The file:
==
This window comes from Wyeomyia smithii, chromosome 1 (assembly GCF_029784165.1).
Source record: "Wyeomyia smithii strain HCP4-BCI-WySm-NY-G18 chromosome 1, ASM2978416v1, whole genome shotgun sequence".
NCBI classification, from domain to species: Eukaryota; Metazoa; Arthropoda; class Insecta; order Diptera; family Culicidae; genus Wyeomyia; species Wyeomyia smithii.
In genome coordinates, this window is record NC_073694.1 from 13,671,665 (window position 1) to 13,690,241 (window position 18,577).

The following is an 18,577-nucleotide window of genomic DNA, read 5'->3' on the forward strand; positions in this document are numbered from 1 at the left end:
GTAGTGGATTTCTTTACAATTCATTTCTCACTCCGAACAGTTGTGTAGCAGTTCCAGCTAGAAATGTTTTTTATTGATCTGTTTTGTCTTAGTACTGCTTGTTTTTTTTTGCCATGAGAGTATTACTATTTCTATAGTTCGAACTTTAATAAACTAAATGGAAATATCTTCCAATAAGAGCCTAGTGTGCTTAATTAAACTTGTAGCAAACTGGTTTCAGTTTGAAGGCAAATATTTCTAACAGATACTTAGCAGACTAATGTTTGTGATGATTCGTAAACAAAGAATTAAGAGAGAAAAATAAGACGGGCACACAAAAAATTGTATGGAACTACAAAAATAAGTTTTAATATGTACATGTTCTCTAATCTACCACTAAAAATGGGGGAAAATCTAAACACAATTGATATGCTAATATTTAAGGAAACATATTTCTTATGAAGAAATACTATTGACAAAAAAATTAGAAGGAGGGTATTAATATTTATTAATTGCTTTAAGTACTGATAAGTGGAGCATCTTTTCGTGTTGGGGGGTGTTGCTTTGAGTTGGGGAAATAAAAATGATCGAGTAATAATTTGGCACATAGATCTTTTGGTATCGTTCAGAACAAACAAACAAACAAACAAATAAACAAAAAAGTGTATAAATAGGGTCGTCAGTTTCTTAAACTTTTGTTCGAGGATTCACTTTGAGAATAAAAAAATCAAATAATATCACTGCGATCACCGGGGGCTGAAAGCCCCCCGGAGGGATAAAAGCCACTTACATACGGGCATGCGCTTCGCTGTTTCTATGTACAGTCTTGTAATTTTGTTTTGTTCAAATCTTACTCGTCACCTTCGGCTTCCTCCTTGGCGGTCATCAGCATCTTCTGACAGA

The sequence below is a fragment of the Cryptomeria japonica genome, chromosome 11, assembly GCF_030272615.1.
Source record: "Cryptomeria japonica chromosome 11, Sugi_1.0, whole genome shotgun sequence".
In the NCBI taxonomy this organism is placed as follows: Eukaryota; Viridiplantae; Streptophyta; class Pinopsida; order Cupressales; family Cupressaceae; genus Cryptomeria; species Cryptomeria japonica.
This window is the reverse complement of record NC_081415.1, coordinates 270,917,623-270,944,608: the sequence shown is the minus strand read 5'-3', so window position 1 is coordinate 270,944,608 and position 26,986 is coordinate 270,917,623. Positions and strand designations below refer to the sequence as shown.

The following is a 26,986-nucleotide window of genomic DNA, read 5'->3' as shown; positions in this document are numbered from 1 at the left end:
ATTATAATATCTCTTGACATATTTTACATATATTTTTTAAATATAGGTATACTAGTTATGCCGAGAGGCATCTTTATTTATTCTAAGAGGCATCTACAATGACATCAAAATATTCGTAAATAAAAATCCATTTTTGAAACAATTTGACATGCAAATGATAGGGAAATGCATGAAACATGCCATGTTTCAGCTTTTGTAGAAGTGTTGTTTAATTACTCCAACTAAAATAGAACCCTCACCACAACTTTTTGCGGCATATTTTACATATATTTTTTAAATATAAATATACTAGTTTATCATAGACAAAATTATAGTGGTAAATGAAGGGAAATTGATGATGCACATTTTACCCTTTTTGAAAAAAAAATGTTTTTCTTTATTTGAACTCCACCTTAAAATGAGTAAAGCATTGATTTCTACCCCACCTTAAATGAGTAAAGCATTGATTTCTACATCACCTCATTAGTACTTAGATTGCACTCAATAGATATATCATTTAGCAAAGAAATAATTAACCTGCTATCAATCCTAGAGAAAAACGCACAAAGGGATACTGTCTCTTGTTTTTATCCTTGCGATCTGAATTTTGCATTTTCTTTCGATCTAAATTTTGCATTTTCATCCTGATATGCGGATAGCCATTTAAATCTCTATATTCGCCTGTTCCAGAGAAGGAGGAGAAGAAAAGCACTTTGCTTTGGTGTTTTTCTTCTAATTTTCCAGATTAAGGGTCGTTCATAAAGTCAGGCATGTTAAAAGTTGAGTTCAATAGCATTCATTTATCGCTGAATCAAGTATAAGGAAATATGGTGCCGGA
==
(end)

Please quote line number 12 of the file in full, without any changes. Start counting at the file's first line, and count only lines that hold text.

ATTATAATATCTCTTGACATATTTTACATATATTTTTTAAATATAGGTATACTAGTTATGCCGAGAGGCATCTTTATTTATTCTAAGAGGCATCTACAATGACATCAAAATATTCGTAAATAAAAATCCATTTTTGAAACAATTTGACATGCAAATGATAGGGAAATGCATGAAACATGCCATGTTTCAGCTTTTGTAGAAGTGTTGTTTAATTACTCCAACTAAAATAGAACCCTCACCACAACTTTTTGCGGCATATTTTACATATATTTTTTAAATATAAATATACTAGTTTATCATAGACAAAATTATAGTGGTAAATGAAGGGAAATTGATGATGCACATTTTACCCTTTTTGAAAAAAAAATGTTTTTCTTTATTTGAACTCCACCTTAAAATGAGTAAAGCATTGATTTCTACCCCACCTTAAATGAGTAAAGCATTGATTTCTACATCACCTCATTAGTACTTAGATTGCACTCAATAGATATATCATTTAGCAAAGAAATAATTAACCTGCTATCAATCCTAGAGAAAAACGCACAAAGGGATACTGTCTCTTGTTTTTATCCTTGCGATCTGAATTTTGCATTTTCTTTCGATCTAAATTTTGCATTTTCATCCTGATATGCGGATAGCCATTTAAATCTCTATATTCGCCTGTTCCAGAGAAGGAGGAGAAGAAAAGCACTTTGCTTTGGTGTTTTTCTTCTAATTTTCCAGATTAAGGGTCGTTCATAAAGTCAGGCATGTTAAAAGTTGAGTTCAATAGCATTCATTTATCGCTGAATCAAGTATAAGGAAATATGGTGCCGGA